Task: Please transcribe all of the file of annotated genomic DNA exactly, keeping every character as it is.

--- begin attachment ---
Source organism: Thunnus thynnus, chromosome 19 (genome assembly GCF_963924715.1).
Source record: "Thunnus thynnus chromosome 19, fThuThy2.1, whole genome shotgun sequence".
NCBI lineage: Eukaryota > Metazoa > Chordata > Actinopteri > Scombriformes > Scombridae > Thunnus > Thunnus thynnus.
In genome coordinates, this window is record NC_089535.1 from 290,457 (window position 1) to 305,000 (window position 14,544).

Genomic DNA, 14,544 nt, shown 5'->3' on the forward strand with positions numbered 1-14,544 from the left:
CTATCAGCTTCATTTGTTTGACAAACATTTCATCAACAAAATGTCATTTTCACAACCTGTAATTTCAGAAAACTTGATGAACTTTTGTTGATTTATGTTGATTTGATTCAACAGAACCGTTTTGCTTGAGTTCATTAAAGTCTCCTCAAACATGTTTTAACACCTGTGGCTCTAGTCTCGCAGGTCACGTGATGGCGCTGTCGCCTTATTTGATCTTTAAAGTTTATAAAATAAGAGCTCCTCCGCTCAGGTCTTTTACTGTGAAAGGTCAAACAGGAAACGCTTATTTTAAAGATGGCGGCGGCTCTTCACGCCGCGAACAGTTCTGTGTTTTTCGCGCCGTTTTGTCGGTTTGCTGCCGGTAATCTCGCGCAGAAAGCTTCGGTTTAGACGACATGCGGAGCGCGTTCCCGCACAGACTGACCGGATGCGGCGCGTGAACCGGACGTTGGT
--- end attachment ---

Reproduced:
Source organism: Thunnus thynnus, chromosome 19 (genome assembly GCF_963924715.1).
Source record: "Thunnus thynnus chromosome 19, fThuThy2.1, whole genome shotgun sequence".
NCBI lineage: Eukaryota > Metazoa > Chordata > Actinopteri > Scombriformes > Scombridae > Thunnus > Thunnus thynnus.
In genome coordinates, this window is record NC_089535.1 from 290,457 (window position 1) to 305,000 (window position 14,544).

Genomic DNA, 14,544 nt, shown 5'->3' on the forward strand with positions numbered 1-14,544 from the left:
CTATCAGCTTCATTTGTTTGACAAACATTTCATCAACAAAATGTCATTTTCACAACCTGTAATTTCAGAAAACTTGATGAACTTTTGTTGATTTATGTTGATTTGATTCAACAGAACCGTTTTGCTTGAGTTCATTAAAGTCTCCTCAAACATGTTTTAACACCTGTGGCTCTAGTCTCGCAGGTCACGTGATGGCGCTGTCGCCTTATTTGATCTTTAAAGTTTATAAAATAAGAGCTCCTCCGCTCAGGTCTTTTACTGTGAAAGGTCAAACAGGAAACGCTTATTTTAAAGATGGCGGCGGCTCTTCACGCCGCGAACAGTTCTGTGTTTTTCGCGCCGTTTTGTCGGTTTGCTGCCGGTAATCTCGCGCAGAAAGCTTCGGTTTAGACGACATGCGGAGCGCGTTCCCGCACAGACTGACCGGATGCGGCGCGTGAACCGGACGTTGGT